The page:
The budget for the work of Your Mission to the Jewish People in Israel over the next twelve months is more than a quarter of a million dollars.
We hope to increase our staff to serve the survivors, our ministries to secular Israelis, Jewish children and much more! Our Mission is growing in Tel Aviv, Jerusalem, and all around this miraculous nation of almost seven million Jewish people!
Your gift this summer will be used to reach Israelis with the Gospel. The summer months are financially challenging, as many people are away from home on vacation. Yet our evangelistic schedule is full. Your sacrificial gifts help so much!
Allow me to mention a pressing need we have that is critical to our ministry in Israel at this very moment. The rent for the new center in Tel Aviv is due this month and we are paying ahead to save money! The total amount is $80,000.
Would you pray about helping us pay the rent as soon as possible?
On behalf of our Israel staff and the Holocaust survivors we serve... thank you for your generosity!
Considering that Israel officially defines itself as "a Jewish and Democratic State," it is not surprising that religious faith and practice shapes Israeli culture. Recent surveys provide a better picture of the importance of Judaism in Israeli religious life, including some surprising trends. Contrary to popular perceptions, Israeli society has nearly equal representation between the religious and secular.
Recent surveys show slightly more than fifty percent of the population identifies as religious, with 7% self-identifying as Haredi (ultra-Orthodox), who are most recognizable by their traditional Jewish dress, 15% as Orthodox and 32% as traditional. Slightly less than half of Israel’s Jewish population consider themselves secular, with only 3% having an antagonistic view of religion.
Despite an even representation between religious and secular, most Israelis maintain some type of traditional observance, with 40% of the nation having a rigorous or very extensive religious practice. Only 16% of the Jewish population does not observe any religious tradition whatsoever. Even 62% of the secular population continues some traditional observances. The major practices during the Jewish lifecycle, which include circumcision, bar mitzvah, being married by a rabbi and burial traditions, are important to at least 80% of the nation.
Other research indicates a slight increase in both religious beliefs and observance within Israel over the last twenty years. Research has also shown that religious belief is not directly connected to religious practice, since a significant percentage of the secular community still believes that at least some form of traditional Jewish observance is important. In the context of sharing the Gospel, such surveys remind us that both belief and religious observance are important to many Israelis - even those who appear to be quite secular.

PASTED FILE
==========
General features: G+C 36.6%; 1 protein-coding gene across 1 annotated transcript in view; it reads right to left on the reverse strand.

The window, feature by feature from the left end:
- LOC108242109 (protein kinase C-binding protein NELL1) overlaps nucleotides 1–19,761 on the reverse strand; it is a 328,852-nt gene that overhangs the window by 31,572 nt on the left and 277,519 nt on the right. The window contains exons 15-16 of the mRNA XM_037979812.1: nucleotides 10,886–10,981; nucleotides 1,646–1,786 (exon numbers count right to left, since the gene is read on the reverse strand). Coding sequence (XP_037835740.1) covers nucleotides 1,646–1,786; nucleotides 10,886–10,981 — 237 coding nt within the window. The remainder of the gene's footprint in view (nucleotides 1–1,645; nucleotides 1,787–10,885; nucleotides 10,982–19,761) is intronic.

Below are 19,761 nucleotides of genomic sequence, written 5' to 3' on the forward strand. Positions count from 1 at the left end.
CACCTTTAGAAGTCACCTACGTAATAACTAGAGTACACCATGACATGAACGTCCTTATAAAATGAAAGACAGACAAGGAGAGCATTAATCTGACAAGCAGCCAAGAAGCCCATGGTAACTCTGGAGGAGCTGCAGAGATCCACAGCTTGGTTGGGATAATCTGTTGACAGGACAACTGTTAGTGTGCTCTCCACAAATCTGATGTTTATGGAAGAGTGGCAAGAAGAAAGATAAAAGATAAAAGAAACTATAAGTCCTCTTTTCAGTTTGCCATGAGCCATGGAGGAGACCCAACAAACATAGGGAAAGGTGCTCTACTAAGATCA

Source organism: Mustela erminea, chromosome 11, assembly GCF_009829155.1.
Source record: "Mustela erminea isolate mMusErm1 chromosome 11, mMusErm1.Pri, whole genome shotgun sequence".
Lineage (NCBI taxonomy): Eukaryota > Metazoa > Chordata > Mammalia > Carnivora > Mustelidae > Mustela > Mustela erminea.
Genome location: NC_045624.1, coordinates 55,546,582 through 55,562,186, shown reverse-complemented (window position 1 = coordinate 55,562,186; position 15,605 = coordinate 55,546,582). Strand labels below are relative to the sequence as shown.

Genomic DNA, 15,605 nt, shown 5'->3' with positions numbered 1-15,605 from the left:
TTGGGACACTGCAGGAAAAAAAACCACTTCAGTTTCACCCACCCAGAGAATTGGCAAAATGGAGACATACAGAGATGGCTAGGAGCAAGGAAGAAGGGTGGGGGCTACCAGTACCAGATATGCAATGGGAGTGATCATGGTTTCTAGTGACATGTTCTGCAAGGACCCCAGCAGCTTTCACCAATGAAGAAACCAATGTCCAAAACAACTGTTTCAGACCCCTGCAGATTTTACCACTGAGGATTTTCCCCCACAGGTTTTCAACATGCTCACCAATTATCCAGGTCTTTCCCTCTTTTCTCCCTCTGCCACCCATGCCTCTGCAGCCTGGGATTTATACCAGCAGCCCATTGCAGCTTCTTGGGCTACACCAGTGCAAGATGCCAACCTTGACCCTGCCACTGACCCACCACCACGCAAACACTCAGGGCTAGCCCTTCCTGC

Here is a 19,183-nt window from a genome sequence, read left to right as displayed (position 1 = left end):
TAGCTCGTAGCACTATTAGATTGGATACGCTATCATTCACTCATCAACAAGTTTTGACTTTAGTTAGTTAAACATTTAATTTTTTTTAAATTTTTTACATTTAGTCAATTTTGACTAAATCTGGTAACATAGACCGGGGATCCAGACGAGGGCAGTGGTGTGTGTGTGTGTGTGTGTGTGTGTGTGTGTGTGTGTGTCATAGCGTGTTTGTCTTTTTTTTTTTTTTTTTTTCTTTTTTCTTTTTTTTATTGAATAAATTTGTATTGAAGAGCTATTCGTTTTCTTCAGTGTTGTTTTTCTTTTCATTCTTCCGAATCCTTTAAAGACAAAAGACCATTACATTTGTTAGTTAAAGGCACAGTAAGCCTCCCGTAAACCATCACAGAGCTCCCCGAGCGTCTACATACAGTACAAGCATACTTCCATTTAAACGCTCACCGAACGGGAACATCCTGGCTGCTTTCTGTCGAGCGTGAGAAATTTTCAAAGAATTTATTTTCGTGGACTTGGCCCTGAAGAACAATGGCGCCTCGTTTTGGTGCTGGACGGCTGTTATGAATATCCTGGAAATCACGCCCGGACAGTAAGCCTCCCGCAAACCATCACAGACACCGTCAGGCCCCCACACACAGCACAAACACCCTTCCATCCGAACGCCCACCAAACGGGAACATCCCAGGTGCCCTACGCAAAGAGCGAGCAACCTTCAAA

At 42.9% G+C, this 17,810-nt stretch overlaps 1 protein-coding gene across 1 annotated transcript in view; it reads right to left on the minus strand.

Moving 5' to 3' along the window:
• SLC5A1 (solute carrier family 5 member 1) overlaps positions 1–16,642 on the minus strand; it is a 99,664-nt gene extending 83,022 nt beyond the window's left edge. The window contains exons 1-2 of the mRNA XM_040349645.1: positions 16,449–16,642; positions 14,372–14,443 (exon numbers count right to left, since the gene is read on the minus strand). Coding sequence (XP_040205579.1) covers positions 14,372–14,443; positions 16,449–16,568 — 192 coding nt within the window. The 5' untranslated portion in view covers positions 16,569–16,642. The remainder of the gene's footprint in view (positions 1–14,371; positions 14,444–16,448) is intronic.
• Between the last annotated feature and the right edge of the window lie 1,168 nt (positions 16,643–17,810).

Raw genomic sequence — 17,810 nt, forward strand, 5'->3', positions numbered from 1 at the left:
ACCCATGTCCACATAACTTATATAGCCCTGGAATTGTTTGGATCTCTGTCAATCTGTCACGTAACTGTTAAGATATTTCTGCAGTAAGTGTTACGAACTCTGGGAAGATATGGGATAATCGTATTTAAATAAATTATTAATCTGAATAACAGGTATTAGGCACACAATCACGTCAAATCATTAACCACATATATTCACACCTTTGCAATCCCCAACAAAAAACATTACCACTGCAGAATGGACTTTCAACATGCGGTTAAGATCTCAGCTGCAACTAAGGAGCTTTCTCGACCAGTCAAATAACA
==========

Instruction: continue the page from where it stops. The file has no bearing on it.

What Is the Relationship Between Religious Israelis and Secular Israelis?
Although Israel is one country, there is still a massive cultural divide between the secular Israelis and the very religious community. This group, often termed "ultra-Orthodox," gravitates toward distinct neighborhoods and its members have special bus lines, special stores where they shop and special schools for their children.
The very religious have had the rights to study in separate schools (called yeshivas) and to be exempt from mandatory army service. However, this privilege may be coming to an end. The current prevailing view among secular Israelis is that it is highly unfair that they have to send their 18-21-year-olds to defend the country, while religious youth are let off. The draft has now come to the religious communities, and they are fighting it.
On the whole, the secular do not have anything against the religious; they just do not share the same lives. Secular Israelis go about their business, and if they have opportunities to work with a religious person, everyone is cordial and respectful. If someone needs help on the street, there is no doubt that help will be received. It's the Israeli way - a small country made up of Jewish people who may not always agree, but generally preserve basic respect for each other and for God.
Tourists to Israel: Three Strategies for Reaching Secular Jewish People
As a tourist, the vast majority of people you will encounter in Israel will be secular. They are not hard to approach. They love practicing their English and even want to hear your story. Here are three ways you can engage secular Israelis.
First, if you express your genuine love for Israel, you will win favor in their eyes. With this comes open ears and maybe a willing heart to listen to you.
Next, when your journey ends, you can tell the Israelis that you will be encouraging others to come to Israel. Israel needs spokesmen and advocates, so this will be appreciated. Also remember to pray for peace and divine protection in Israel.
Finally, if you want to take your witness one step further, seek out volunteering opportunities with local ministries in Israel - especially Chosen People Ministries! Nothing will surprise an Israeli more than to hear that you, as a visitor, are using your own time and resources to give back to the people of Israel. This will open up many doors of conversation to explain why you, a Christian believer in Jesus, have come all this way to help the ones He dearly loves.